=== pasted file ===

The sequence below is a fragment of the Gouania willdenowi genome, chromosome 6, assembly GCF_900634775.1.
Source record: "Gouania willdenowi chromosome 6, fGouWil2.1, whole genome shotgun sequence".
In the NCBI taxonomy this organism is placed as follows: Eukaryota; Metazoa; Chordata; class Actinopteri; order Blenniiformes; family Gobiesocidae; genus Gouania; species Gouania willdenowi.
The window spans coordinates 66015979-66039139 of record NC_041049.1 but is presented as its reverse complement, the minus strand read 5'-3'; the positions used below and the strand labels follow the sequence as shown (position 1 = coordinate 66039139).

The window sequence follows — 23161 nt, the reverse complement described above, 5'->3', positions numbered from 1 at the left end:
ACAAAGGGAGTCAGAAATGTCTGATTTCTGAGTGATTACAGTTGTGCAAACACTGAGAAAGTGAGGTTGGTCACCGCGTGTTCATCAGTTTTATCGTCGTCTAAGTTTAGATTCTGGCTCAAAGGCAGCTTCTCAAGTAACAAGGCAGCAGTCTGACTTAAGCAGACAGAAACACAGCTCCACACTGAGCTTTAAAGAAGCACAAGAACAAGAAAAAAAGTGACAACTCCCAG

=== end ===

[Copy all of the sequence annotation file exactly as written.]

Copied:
The sequence below is a fragment of the Gouania willdenowi genome, chromosome 6, assembly GCF_900634775.1.
Source record: "Gouania willdenowi chromosome 6, fGouWil2.1, whole genome shotgun sequence".
In the NCBI taxonomy this organism is placed as follows: Eukaryota; Metazoa; Chordata; class Actinopteri; order Blenniiformes; family Gobiesocidae; genus Gouania; species Gouania willdenowi.
The window spans coordinates 66015979-66039139 of record NC_041049.1 but is presented as its reverse complement, the minus strand read 5'-3'; the positions used below and the strand labels follow the sequence as shown (position 1 = coordinate 66039139).

The window sequence follows — 23161 nt, the reverse complement described above, 5'->3', positions numbered from 1 at the left end:
ACAAAGGGAGTCAGAAATGTCTGATTTCTGAGTGATTACAGTTGTGCAAACACTGAGAAAGTGAGGTTGGTCACCGCGTGTTCATCAGTTTTATCGTCGTCTAAGTTTAGATTCTGGCTCAAAGGCAGCTTCTCAAGTAACAAGGCAGCAGTCTGACTTAAGCAGACAGAAACACAGCTCCACACTGAGCTTTAAAGAAGCACAAGAACAAGAAAAAAAGTGACAACTCCCAG